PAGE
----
Former TOUR winner Wrenn turns caddy for Billy Andrade
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Wrenn filled in for Andrade's caddy during the Dominion Energy Charity Classic
Written by Bob McClellan @ChampionsTour
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Billy Andrade just needed a minute to collect himself and think. It was about an hour before his tee time on Saturday at the PGA TOUR Champions Dominion Energy Charity Classic, and he had just been informed by his regular caddie, Mark “Ziggy” Zyons that he wasn’t going to be able to handle the bag.
Andrade had stretched and gone to his car to remove a layer as it had warmed up. Zyons approached and said he had been dizzy not only when they were on the putting green after Friday’s round but already on Saturday morning. And after getting checked out, his blood pressure was through the roof. Andrade took one look at his ashen face and told him to go find a doctor— he’d figure out what to do for a looper.
“It just hit me. I’d gotten a text the night before from Robert saying good luck,” Andrade said.
Robert Wrenn is a predecessor of Andrade’s at Wake Forest and on the PGA TOUR, where he won the 1987 Buick Open. He is a Richmond, Virginia native and lives only 2 miles from the Country Club of Virginia where he’s a member. He was planning on walking a few holes on Saturday and catching up with some of his old friends from outside the ropes. But suddenly he was back inside the ropes and in the thick of it.
“I didn’t even know if he was in town,” Andrade said. “He said, ‘I’m actually driving to the course right now.’ I said, ‘Here’s the situation, can you help me out?’ And he said, ‘Absolutely.’”
“As luck or misfortune would have it, I was available,” Wrenn cracked.
Andrade, 58, and Wrenn, 63, estimate that they’ve known each other for about 45 years, when Wrenn was part of a Demon Deacons golf team that was helping to recruit Andrade. Once Andrade made it through Q-School in 1987 and got his TOUR card, Wrenn invited him to be his partner in the Chrysler Team Championship in South Florida.
Every year he plays in Richmond, Andrade has a Saturday night dinner with Wrenn and his wife, Kathy. But Kathy was in Arkansas visiting family over the weekend, so Andrade and Wrenn spent two long days together on the course instead. Zyons was unavailable on Sunday as well, and since has been diagnosed with vertigo. Andrade is hopeful he’ll be ready to go by the TimberTech Championship.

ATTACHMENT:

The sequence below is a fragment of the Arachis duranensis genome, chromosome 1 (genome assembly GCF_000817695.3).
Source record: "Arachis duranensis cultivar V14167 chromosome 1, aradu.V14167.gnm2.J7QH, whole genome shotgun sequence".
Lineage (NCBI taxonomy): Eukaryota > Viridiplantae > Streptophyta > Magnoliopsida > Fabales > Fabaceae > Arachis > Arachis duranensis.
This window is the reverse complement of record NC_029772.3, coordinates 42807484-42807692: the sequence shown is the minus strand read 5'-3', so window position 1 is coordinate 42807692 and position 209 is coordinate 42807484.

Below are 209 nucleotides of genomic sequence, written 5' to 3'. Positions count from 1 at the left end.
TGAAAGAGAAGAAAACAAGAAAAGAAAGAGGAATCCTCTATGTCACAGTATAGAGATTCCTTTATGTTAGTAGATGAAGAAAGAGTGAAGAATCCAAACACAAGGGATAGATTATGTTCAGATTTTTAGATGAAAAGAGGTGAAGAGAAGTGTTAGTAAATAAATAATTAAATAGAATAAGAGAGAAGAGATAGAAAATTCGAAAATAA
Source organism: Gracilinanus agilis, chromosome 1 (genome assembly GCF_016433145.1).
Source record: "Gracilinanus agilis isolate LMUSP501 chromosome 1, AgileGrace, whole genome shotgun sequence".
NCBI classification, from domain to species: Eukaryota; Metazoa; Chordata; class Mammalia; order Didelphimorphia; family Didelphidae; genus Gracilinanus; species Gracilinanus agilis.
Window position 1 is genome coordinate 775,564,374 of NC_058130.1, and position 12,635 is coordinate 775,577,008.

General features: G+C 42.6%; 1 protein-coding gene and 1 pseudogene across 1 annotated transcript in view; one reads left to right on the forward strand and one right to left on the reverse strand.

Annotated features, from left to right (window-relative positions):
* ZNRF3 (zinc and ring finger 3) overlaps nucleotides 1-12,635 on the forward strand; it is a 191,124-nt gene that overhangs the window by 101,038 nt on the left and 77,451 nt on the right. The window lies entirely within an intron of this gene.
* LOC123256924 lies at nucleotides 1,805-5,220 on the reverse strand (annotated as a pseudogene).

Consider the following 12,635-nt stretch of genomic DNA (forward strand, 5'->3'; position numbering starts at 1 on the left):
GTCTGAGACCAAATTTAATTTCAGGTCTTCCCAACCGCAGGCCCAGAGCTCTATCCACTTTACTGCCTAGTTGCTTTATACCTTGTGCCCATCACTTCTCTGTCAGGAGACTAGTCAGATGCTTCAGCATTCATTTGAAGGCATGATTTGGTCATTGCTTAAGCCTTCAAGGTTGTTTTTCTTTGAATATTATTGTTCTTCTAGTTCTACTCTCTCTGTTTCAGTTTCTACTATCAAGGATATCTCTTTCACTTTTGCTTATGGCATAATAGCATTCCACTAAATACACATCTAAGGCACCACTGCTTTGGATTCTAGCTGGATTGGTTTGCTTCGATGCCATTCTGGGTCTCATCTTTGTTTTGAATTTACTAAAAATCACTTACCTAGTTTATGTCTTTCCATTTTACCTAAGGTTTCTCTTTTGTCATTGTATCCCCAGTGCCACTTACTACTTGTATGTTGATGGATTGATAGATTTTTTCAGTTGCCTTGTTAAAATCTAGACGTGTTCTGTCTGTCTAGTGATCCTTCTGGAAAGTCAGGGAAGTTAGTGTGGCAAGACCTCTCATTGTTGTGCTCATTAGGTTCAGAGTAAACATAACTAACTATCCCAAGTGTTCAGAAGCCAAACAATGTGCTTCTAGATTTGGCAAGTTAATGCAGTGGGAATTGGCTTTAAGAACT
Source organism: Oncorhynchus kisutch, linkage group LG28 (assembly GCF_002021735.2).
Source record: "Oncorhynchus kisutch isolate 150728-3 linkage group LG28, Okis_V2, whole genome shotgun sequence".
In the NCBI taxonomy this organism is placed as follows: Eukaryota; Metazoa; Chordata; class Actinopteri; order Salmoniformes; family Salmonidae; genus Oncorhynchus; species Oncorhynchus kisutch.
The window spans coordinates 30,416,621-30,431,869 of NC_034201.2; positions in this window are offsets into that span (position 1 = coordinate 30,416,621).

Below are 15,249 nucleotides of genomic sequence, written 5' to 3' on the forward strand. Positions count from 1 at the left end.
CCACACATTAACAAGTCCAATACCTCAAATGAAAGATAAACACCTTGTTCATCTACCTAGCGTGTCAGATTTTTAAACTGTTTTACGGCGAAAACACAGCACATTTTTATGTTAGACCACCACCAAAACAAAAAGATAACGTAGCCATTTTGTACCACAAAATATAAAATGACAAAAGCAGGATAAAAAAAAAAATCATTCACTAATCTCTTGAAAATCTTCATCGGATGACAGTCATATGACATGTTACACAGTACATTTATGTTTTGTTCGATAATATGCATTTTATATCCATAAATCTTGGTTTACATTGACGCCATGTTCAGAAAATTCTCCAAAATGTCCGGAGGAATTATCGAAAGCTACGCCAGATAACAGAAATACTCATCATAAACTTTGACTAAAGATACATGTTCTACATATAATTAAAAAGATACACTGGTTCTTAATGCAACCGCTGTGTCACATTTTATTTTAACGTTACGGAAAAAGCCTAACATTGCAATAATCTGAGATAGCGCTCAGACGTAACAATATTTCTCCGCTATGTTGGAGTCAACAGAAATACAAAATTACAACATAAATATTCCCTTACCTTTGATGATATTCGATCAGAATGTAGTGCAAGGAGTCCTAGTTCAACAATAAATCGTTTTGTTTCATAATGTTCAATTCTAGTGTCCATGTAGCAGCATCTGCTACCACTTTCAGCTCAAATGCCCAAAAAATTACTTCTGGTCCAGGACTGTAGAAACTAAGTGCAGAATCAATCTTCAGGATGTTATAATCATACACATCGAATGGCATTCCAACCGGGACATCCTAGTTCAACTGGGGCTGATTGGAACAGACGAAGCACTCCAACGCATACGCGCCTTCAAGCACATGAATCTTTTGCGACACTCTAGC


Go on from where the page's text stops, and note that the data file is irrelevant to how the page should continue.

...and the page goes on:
“Robert was fantastic,” Andrade said. “He knows the course, and he’s a total pro. He played the TOUR. He knows what to say and when to be quiet. He did all the yardages, and that kept him in the game.
“I asked for a lot of advice. I didn’t putt very well on Sunday and didn’t get it in the hole. But to have a friend come in and caddie as well as he did goes to show how much he loves the game and knows the game.”
Wrenn and Andrade agreed that tee-to-green the player hit the ball extremely well. He just couldn’t get much going on the greens, which has held him back all season.
“What’s interesting is the greens were putting about a 13,” Wrenn said. “We don’t ever see them that fast. We routinely putt on them when they’re 11, 11.5. Then you get some of these putts look pretty straight, maybe left edge, and all of a sudden the break is 6 inches. It’s a little different ball game. But most putts I had a reasonable idea and then it’s just a matter of committing to it and executing it.
“As I like to tell people, we shot 68 on Saturday, and he shot 73 on Sunday.”
Wrenn said he prepped for Sunday with a couple of glasses of wine and a few Advil on Saturday night. He was feeling every bit of his age after toting “a bag of that magnitude for the first time in a long time.” But he woke Sunday feeling fine.
“I was really encouraged by how he drove it,” Wrenn said. “He drove it great. He just missed a lot of putts. Sunday he said he just didn’t have a feel for the greens. But his ball-striking was still really good.
“Sunday was a tough day to play. It was kind of misty and cool and the breeze was coming out of the north. That breeze makes that course really difficult.”
Andrade advanced to the second round of the Schwab Cup Playoffs, the TimberTech Championship. He’s in 50thplace, so he would need at least a top-10 finish and probably better to advance to the season-ending Charles Schwab Cup Championship in Phoenix, which takes the top 36 in the standings.
“I feel like I’ve hit the ball awesome. I just need to get the putter hot,” Andrade said. “It hasn’t been hot all year, but what better time for it to happen.”